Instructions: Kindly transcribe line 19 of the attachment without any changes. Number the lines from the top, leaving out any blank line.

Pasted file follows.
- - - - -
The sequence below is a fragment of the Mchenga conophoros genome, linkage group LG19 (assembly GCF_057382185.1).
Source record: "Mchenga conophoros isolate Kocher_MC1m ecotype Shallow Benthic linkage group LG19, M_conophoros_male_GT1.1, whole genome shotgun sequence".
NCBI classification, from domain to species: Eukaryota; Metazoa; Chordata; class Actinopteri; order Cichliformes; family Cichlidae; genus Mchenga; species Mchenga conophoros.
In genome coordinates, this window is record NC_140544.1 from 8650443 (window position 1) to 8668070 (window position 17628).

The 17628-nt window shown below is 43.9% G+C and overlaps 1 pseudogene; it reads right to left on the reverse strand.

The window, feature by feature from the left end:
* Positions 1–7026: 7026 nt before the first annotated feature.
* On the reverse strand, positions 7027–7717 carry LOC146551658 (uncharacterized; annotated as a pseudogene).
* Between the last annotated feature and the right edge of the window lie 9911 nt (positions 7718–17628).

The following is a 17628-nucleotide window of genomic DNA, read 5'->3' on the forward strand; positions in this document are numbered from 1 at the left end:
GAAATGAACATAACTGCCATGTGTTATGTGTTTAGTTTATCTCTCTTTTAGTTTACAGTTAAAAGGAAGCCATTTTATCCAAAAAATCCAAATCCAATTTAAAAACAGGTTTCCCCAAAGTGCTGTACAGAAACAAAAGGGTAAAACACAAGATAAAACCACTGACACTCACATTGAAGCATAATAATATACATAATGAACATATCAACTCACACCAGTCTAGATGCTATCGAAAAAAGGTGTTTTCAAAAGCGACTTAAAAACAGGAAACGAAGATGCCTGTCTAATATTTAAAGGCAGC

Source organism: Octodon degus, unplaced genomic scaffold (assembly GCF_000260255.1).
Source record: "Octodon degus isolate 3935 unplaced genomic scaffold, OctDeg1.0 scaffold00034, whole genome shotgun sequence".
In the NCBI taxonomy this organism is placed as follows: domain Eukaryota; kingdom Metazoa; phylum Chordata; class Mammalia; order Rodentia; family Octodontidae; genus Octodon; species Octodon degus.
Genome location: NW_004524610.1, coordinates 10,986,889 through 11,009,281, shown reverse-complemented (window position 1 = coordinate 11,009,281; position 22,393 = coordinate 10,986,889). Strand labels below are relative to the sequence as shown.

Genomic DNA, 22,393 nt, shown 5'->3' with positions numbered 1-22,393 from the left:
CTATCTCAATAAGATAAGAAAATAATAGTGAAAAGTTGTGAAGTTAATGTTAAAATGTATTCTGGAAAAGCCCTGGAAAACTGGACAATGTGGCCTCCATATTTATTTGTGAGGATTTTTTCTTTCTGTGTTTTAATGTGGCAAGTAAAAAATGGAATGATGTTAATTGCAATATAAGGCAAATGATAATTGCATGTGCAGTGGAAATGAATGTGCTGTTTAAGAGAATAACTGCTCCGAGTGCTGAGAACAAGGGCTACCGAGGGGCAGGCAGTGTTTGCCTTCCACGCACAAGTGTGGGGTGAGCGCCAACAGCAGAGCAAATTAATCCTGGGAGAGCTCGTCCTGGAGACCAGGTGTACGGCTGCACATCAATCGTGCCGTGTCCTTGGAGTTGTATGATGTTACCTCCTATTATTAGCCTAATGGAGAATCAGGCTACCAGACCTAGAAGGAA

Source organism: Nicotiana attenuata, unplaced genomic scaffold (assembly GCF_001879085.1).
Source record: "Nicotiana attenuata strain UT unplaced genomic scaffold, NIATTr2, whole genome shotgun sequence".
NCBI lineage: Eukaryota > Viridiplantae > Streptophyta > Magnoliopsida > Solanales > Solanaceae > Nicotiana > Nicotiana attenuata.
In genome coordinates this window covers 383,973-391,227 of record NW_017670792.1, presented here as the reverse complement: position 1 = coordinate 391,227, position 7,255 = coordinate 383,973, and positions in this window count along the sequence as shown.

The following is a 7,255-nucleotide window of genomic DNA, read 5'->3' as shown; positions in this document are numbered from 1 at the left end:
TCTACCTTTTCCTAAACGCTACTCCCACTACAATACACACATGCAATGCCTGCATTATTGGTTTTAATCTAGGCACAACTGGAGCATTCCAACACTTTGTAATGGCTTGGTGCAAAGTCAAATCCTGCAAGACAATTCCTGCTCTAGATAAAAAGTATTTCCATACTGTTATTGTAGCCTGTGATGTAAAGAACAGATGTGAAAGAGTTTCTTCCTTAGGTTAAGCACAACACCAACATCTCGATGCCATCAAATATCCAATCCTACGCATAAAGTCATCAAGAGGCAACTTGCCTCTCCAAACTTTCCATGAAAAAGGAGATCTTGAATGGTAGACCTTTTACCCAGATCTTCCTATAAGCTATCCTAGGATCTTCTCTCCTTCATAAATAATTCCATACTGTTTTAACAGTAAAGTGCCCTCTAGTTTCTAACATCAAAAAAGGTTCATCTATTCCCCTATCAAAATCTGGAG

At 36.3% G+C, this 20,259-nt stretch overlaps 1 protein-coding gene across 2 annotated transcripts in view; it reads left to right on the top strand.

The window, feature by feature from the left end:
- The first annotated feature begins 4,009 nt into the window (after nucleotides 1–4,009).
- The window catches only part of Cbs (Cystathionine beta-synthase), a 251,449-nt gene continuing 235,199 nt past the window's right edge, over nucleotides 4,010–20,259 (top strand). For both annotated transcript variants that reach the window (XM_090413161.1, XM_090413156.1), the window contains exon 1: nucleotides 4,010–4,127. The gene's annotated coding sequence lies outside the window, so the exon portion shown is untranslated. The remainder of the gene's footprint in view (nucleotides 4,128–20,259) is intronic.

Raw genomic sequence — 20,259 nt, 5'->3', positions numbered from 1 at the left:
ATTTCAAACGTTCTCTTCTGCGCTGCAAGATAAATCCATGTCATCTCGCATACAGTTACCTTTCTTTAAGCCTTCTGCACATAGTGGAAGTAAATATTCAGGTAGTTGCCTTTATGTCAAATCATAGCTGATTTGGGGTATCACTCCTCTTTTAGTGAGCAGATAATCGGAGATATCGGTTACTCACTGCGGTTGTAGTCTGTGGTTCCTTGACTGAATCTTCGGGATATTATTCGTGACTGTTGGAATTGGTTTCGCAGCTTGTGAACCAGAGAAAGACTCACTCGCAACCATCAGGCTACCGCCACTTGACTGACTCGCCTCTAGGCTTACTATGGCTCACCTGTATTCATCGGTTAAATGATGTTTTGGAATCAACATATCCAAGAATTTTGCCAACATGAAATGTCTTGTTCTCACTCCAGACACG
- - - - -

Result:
Source record: "Nicotiana attenuata strain UT unplaced genomic scaffold, NIATTr2, whole genome shotgun sequence".